New VXR8 unveiled

Has Vauxhall let Stevie Wonder loose with some crayons in its design studio? Unlikely, but I certainly pondered on it when I clapped eyes on the latest incarnation of the Vauxhall VXR8. This is the Griffin-badged version of GM’s Aussie muscle car known as the Holden HSV GTS in the Land Down Under. There was a lot to like […]

By Tim Kendall | 16th December 2010

Has Vauxhall let Stevie Wonder loose with some crayons in its design studio? Unlikely, but I certainly pondered on it when I clapped eyes on the latest incarnation of the Vauxhall VXR8. This is the Griffin-badged version of GM’s Aussie muscle car known as the Holden HSV GTS in the Land Down Under. There was a lot to like about the previous generation VXR8, a lumbering brute of a car which employed the appealing ingredients of rear-wheel drive, big V8, innocuous saloon body and a Primark price-tag. At around 36 grand it undercut it’s on-paper rivals – the BMW M5, Mercedes E63 AMG and Audi RS6 – by a good 25 grand, and was thus a ‘performance bargain’. In wantonly analogous terms, the VXR8 was a Fosters six-pack, the German opposition a bottle of Belgian beer. They deliver a similar hit, but the Aussie just does it in a slightly less sophisticated, considerably less expensive way. Until now, that is.

Vauxhall VXR8

It now sits considerably closer on price to the big-hitting Germans, Vauxhall having announced a list price of £49,500. Apparently, part of this rise is down to the imminent VAT increase, and part due to the fact the VXR8 is now based on the higher spec Aussie equivalent, the HSV GTS, as opposed to the Clubsport R8. This new version still has the LS3 6.2 litre V8 unit packing the same 425bhp as the old version, endowing the VXR8 with an undeniably brisk 0-60 time of 4.9 seconds. But apart from lining the treasury’s coffers, where does the rest of the £14k premium go?

It’s been spent on a bit more sophistication and technology in the handling department for starters. It still uses the MacPherson strut set-up of the old car, but the suspension now also features ‘Magnetic Ride Control’. Adapted from the Corvette ZR1, it works by sending electric pulses through the dampers which are filled with metallic particles. These particles harden when detecting a high level of input through the damper units, stiffening the ride and handling according to the cornering loads. The extra outlay also pays for a launch control function, activated when competition mode is selected via the switchable stability system. Santa Pod regulars might be interested to know this gadget helps it achieve full-bore acceleration times within 0.1 seconds of each other. There’s no mention of whether liberal use of it will get customers into trouble with warranty claims, although being an Aussie muscle car, it should be able to withstand some ‘hooning’.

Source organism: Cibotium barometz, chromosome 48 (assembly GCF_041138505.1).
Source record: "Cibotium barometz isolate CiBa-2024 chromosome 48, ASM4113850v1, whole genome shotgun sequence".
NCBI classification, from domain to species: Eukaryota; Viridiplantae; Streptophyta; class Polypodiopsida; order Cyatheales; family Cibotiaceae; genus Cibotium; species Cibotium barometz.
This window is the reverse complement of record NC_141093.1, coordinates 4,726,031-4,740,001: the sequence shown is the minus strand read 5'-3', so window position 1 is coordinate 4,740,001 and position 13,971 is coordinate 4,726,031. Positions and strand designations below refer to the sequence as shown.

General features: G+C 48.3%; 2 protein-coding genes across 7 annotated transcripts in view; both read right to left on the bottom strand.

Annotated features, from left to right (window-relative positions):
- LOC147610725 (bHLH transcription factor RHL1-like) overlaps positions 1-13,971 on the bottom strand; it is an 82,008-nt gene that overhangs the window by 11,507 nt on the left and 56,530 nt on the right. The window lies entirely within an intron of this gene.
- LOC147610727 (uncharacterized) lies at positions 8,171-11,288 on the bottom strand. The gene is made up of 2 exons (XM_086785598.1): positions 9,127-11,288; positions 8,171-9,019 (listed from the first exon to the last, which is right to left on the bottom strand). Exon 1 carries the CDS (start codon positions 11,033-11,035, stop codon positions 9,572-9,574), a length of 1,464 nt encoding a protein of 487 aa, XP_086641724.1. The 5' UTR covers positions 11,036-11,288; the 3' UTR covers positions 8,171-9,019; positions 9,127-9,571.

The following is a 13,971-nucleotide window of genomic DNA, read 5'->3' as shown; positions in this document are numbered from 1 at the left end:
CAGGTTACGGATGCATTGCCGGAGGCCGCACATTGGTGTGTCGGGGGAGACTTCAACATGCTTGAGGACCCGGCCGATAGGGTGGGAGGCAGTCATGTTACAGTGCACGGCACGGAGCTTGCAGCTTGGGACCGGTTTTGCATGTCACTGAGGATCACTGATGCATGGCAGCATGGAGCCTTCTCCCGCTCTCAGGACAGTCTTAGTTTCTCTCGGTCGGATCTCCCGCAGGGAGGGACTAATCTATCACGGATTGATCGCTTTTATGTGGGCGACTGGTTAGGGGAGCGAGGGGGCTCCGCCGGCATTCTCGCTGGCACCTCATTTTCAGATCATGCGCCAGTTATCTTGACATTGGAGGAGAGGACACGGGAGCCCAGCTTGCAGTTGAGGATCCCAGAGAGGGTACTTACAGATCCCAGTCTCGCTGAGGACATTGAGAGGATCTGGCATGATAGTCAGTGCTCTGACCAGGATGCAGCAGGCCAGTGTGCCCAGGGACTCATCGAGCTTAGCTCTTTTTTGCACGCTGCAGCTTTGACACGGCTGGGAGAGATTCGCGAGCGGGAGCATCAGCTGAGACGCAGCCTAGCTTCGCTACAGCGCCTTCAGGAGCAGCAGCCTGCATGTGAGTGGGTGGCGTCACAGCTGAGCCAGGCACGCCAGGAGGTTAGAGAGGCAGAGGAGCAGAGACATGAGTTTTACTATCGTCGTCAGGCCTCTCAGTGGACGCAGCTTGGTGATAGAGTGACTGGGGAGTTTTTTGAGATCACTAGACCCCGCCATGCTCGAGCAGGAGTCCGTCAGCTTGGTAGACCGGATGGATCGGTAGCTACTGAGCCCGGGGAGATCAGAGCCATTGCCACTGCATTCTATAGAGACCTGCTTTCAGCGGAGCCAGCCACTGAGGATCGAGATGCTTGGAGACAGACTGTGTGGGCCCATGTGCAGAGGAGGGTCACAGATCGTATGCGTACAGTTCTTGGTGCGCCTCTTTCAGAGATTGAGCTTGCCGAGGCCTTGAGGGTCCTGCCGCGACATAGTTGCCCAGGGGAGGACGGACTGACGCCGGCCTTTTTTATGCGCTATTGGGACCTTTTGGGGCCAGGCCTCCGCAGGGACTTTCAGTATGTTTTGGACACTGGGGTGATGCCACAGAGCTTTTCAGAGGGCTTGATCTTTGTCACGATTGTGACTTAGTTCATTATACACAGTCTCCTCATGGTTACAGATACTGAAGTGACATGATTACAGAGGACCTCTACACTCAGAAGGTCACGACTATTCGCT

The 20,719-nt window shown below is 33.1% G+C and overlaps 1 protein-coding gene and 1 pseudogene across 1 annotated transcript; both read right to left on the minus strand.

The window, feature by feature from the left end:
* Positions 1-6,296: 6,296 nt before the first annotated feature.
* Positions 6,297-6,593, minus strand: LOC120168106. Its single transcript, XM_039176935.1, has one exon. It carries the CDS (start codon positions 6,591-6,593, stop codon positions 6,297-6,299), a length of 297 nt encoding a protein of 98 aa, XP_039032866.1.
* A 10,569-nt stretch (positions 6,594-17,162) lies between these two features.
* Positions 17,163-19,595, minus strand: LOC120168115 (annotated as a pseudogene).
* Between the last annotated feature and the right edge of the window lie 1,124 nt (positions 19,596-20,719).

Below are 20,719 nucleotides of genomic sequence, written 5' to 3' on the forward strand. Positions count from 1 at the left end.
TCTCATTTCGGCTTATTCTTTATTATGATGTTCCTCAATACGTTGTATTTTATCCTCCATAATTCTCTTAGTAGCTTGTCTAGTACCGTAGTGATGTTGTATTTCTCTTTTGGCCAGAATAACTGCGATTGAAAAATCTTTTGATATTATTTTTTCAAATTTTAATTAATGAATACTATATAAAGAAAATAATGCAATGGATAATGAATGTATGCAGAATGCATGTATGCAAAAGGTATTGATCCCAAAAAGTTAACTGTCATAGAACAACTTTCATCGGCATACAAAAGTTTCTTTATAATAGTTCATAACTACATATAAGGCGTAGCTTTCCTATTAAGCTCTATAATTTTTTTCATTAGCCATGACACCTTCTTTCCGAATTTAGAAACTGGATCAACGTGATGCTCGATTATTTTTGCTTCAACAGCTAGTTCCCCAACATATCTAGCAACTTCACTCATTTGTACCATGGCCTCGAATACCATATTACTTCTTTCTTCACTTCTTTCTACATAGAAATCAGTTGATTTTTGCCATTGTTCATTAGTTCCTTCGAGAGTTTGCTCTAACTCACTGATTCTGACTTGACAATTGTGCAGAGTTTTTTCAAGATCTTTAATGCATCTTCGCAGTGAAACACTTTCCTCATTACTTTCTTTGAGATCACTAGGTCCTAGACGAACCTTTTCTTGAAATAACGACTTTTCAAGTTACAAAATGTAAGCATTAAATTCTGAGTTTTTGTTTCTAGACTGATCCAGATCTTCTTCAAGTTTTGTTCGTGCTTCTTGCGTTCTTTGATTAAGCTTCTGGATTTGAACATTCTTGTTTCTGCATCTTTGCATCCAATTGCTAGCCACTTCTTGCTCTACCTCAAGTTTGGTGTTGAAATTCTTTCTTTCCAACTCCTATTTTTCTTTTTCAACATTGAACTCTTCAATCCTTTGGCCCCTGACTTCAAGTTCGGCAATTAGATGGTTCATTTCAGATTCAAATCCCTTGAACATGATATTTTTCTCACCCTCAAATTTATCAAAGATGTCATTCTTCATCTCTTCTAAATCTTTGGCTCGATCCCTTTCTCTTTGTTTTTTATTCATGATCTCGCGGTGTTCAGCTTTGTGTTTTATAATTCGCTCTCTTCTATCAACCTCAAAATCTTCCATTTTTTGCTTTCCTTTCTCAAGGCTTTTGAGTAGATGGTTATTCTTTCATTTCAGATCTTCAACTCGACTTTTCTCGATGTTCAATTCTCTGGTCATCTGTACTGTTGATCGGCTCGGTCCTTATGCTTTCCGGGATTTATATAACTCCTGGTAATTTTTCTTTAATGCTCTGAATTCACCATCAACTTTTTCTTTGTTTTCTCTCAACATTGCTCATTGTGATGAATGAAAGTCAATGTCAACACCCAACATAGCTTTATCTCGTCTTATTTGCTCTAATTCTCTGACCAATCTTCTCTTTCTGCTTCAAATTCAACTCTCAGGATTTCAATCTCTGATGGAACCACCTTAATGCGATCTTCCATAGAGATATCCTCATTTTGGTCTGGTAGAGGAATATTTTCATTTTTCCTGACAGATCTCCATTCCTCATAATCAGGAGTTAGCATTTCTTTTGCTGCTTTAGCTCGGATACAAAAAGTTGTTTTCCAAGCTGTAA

Vauxhall VXR8 rear

There’s more tech on the inside too, including the ‘Electronic Driver Interface’ (EDI) which generates lap time, G-force, power and torque figures and even data on your drift angles. Close analysis of such data whilst driving might prove distracting, so Vauxhall provides iMOTEC software which allows full download capability, meaning you can obsess over heroic drift angles at your leisure. That should give it instant appeal with the track-day community, as will the grippier eight-way adjustable HSV Performance Seats. The dashboard architecture has also been improved for a ‘cleaner and more integrated look’ whilst iPod and Bluetooth connectivity add a welcome dose of useability into the mix. For nearly £50k, you’d feel a bit short-changed if leather was not standard, so they’ve added that too.

Vauxhall VXR8 interior

Once you tear yourself away from studying drift angles and eye this big Vauxhall up, the appeal might wane somewhat. It’s gone from looking aggressive and cohesive, albeit lacking the understated style of an M5 or RS6, to being a bit crassly detailed. Think shellsuit as opposed to Savile Row suit, with a fussy rear bumper/exhaust interface and marmite wheels being the worst offenders. The front end has also been furnished with daytime running lights for that added dose of ‘look at me’. So, if you like to be seen as well as heard, this is probably a sound choice of car, especially if you choose one in ‘Hazard Yellow’ like the car in these shots. And it’s bound to be good fun, just not cheap fun in the same vein as the old car.

By Tim Kendall
16th December 2010

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